For years, business was booming for Jonathan Browne.
He founded and scaled up Project Casting as the go-to platform for job seekers in the entertainment industry. The platform had 600,000 users worldwide, and its growth was completely organic. Browne said that the team hadn’t spent a dime on advertising over the years.
Then came the writers’ strike.
From May to late September 2023, Hollywood studios shuttered. The Writer’s Guild of America (WGA) went on strike over streaming residuals, wages, and what role AI should play in the entertainment industry.
Yes, the strike was frustrating to those who crave a good Hollywood blockbuster or a new binge-worthy Netflix show. But without active film sets, Project Casting was in a tough spot. Browne had to make the tough decision to cut staff members and got to a “bare bones” approach to stay afloat.
Most of the entertainment industry is focused on keeping AI out of the creative process. But Browne decided to lean in and learn everything he could about the technology. He started to play around with large language models to see what role generative AI could play in the creative writing process.
Browne started working with leaders in the AI space, tinkering with models that write strong screenplays and scripts. He wanted to see if he could create a platform that not only didn’t hallucinate (a common issue for generative AI startups), but also could create compelling and complex storylines.
As the team iterated on the model, they kept asking the AI to write a script based on the following prompt: Harry and Sally go to Mars and get lost and have to make it back to Earth.
While testing different large language models, they found one that not only wrote a full screenplay that matched the prompt, but was “unique and exciting” and came up with an original twist that kept the reader engaged.
“I think our whole team took a step back and said, ‘wow, the future of entertainment is going to be really different moving forward.”
That was the moment that Browne said he knew he wanted to dedicate his time to bringing the platform to life.
That was when Livy AI was born.
The Great AI Debate
The platform helps creatives write a 75 page screenplay in about 15 minutes with a few curated prompts.
That is a huge increase in efficiency, said Browne.
Now, if hearing the terms AI and writer in the same sentence makes you feel uneasy, you aren’t alone. The fear that AI could replace talented writers is what sparked the Hollywood strike, after all.
But Browne and the Livy AI team have a different perspective.
“We think that AI is democratizing [the creative process]. It’s making it easier for people to find jobs and create their own opportunities. There’s a lot of discussion that AI is going to replace screenwriting. Our tests have shown that you still need human creativity to create a good output. A story without wants, needs, and desires is going to just be surface level. But if you want something more than that, it takes human creativity…at least for now,” Browne told Hypepotamus.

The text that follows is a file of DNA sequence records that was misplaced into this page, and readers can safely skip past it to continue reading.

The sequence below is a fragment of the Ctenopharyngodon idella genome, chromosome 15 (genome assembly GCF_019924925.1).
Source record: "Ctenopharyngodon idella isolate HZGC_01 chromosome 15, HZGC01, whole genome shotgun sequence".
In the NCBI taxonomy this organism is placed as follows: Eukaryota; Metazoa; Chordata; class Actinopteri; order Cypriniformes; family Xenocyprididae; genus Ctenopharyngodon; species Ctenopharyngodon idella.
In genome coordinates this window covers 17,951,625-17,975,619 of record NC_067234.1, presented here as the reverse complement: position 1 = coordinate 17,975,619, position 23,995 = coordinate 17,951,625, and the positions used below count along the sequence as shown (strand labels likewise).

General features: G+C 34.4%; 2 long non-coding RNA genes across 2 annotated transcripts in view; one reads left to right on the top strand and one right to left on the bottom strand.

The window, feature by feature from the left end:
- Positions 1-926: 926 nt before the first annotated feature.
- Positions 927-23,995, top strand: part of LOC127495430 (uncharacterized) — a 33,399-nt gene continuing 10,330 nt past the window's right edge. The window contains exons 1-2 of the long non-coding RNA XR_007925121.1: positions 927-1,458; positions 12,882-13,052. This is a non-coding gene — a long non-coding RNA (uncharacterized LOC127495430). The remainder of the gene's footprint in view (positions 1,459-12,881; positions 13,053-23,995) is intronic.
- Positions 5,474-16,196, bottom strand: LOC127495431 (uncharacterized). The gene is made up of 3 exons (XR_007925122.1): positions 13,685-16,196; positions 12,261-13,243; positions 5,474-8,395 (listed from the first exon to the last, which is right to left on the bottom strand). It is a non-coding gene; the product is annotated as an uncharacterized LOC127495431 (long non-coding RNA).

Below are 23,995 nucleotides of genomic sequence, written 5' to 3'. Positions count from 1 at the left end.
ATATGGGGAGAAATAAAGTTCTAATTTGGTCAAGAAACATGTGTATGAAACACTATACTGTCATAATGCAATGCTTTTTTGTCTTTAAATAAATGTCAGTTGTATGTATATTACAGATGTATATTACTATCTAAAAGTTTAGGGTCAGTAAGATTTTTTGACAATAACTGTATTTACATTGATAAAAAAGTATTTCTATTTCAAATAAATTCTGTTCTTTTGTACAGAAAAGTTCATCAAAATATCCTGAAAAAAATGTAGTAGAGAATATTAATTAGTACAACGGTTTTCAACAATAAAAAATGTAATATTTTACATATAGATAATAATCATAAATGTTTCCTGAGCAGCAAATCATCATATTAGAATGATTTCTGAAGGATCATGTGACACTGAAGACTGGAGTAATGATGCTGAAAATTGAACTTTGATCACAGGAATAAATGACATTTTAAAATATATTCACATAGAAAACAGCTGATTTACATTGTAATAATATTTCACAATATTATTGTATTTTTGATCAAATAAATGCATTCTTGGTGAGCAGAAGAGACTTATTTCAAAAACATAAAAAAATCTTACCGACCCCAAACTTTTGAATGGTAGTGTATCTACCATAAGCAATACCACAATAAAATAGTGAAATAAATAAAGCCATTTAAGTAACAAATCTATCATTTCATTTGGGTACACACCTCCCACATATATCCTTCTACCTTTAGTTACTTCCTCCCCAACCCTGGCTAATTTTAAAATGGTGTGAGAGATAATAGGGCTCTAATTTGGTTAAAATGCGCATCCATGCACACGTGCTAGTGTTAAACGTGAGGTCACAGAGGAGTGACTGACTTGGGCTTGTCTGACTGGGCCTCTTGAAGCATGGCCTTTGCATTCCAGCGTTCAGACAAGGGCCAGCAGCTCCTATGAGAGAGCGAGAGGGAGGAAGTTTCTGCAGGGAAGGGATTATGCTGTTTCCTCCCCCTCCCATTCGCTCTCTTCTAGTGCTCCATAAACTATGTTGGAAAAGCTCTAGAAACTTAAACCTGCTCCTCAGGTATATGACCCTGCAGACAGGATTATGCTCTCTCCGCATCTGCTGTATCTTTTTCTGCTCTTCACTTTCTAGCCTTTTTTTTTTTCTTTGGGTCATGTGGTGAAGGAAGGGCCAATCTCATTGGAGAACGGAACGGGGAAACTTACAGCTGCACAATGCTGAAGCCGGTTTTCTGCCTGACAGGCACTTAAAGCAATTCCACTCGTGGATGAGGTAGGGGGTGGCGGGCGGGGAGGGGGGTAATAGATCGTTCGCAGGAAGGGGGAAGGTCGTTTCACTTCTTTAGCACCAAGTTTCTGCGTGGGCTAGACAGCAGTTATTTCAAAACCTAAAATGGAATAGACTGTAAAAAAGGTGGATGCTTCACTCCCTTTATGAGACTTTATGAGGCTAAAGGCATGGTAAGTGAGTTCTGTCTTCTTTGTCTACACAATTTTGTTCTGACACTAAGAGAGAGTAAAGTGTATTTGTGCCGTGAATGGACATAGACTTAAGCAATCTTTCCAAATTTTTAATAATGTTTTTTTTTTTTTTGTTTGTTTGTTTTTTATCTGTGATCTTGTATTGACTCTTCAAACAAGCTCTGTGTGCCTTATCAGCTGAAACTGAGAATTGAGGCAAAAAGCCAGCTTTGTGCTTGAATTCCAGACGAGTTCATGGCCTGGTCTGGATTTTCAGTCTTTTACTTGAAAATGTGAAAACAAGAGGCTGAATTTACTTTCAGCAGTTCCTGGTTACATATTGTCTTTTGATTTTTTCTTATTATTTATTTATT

Democratization means that the next Oscar-winning screenwriter doesn’t need to got to USC film school. Instead, they can get the resources they need from platforms like Livy AI, said Browne.
“We think that this will create more job opportunities, more entrepreneurs, and help more creatives take their ideas and actually take them to production,” he added. “I don’t want to see AI replace people’s jobs. I want to see it enhance people’s lives.”
BUILDING WITH NVIDIA
The name Livy has a double meaning. Livy is the name of Browne’s daughter and one of ancient Rome’s most influential writers.
Livy AI officially launched in the summer of last year. Now in 2024, Browne said the team is in its “second stage of growth,” having proven its MVP.
Now, Livy AI is ready to scale with the help of one of the biggest tech companies in the world.
The Livy AI team was just accepted in the Nvidia Inception, a program designed to connect startups to resources and more capital opportunities.
Nvidia is a major player in the rise of AI, as it develops the GPUs and chips used by cutting-edge AI companies. The Program helps startups like Livy AI get their hands on the important tools in order to full scale an AI company.
Acceptance into the programs shows there is “value in bringing AI into the creative content process,” Browne added.
The team is still in scrappy startup mode. Alongside Browne, the early team is made up of a machine learning engineer and a data scientist.
Browne and the team is currently hyper focused on marketing the platform to filmmakers, producers, agencies, and content creators. Ultimately, he sees Livy AI as a go-to content creation platform used far beyond Hollywood.
“We want to be the go-to platform for content creation…from writing a blog post to making a feature film,” he added.